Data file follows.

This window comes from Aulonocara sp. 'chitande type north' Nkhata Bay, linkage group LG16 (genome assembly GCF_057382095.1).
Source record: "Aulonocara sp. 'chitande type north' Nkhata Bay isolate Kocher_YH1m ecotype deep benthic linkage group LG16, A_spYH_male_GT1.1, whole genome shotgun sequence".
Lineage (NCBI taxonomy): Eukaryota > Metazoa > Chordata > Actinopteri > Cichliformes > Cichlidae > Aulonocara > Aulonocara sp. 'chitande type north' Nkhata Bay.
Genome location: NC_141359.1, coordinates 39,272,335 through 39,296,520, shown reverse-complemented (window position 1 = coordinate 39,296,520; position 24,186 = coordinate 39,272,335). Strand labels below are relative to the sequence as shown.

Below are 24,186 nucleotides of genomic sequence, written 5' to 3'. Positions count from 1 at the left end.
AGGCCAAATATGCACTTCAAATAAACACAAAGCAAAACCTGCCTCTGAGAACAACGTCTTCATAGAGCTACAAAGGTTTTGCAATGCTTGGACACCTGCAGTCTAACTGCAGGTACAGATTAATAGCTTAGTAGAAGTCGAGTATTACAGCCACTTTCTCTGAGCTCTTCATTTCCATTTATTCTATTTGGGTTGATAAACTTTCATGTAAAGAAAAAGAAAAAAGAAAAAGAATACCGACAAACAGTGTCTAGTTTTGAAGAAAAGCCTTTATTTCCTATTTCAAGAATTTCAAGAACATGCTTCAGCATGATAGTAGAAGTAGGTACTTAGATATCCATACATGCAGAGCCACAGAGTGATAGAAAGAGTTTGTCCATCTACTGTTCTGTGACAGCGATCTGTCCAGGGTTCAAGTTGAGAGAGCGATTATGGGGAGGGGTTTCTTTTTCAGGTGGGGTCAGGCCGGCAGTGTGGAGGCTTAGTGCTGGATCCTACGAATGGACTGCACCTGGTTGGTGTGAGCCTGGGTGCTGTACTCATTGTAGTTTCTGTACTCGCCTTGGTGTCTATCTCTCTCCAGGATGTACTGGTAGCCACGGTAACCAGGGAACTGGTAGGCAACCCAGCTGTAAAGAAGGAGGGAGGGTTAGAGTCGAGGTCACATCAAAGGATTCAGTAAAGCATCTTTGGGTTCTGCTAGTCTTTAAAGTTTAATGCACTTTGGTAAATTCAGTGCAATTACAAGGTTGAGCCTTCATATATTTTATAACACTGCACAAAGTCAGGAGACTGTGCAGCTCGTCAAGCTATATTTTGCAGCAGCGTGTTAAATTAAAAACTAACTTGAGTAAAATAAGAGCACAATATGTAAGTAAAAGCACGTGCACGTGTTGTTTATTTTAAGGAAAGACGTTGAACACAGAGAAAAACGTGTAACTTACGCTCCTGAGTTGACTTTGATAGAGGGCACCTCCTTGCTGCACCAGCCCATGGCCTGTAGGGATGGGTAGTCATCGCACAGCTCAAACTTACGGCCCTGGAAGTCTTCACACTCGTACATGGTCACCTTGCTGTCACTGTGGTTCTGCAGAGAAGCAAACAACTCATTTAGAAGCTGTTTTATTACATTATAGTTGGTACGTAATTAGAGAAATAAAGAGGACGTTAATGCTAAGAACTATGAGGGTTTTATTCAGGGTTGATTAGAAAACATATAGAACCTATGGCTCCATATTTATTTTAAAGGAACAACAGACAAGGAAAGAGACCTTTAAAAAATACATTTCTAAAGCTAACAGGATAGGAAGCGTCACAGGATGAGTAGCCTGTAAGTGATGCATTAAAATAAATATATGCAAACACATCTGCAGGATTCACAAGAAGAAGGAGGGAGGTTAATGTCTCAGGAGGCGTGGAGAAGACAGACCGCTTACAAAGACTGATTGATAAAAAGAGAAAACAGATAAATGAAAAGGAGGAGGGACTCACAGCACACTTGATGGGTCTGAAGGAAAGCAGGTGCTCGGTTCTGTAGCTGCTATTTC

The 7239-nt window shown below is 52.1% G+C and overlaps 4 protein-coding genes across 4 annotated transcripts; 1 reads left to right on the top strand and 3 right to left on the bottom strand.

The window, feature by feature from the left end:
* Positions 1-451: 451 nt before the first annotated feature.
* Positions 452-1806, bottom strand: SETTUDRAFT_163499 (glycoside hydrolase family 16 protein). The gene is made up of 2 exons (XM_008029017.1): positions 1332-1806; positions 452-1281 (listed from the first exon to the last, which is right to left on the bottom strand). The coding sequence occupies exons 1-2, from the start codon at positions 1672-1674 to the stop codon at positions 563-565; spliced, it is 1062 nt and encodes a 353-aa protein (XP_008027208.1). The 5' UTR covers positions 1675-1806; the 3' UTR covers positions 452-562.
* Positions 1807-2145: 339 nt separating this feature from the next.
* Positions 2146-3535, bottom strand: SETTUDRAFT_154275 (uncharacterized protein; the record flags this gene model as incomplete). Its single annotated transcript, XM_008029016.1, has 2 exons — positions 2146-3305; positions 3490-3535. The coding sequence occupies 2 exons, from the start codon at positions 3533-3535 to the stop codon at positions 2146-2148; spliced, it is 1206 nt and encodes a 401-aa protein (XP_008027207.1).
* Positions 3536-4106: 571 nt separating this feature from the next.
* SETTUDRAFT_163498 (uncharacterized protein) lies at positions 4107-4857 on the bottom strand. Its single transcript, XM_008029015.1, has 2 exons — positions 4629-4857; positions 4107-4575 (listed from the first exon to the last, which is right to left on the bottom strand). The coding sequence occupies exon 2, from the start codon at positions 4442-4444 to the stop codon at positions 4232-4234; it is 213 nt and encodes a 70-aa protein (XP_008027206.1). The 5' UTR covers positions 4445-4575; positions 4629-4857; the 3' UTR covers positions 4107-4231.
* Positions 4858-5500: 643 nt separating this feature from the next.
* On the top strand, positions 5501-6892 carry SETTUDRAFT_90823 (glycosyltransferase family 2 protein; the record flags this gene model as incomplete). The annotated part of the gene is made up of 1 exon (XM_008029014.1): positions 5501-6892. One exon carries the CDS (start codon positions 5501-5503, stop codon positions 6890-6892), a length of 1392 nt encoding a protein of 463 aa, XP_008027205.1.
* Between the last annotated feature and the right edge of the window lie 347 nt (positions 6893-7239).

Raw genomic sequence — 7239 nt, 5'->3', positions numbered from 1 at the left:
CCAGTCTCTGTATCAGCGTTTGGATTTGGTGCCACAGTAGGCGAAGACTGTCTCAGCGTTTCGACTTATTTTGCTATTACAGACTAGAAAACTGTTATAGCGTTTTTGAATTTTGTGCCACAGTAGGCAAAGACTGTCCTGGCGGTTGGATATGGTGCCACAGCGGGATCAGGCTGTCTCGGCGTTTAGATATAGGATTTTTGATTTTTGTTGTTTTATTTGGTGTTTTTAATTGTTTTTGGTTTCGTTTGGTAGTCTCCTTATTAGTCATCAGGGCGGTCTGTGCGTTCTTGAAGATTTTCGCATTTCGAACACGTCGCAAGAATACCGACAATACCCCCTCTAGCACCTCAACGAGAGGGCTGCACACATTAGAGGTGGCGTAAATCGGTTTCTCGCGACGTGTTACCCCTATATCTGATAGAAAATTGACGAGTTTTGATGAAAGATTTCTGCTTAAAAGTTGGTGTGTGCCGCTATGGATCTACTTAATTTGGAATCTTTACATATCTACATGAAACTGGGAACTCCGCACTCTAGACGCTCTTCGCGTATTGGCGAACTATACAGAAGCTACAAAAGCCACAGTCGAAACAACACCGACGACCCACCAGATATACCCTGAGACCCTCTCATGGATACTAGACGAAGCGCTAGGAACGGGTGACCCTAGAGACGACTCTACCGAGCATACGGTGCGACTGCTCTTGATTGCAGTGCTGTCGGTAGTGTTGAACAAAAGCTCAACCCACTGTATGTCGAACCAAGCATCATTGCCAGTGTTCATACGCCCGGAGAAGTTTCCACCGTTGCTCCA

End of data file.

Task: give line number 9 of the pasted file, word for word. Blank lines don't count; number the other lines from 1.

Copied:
* Positions 1-451: 451 nt before the first annotated feature.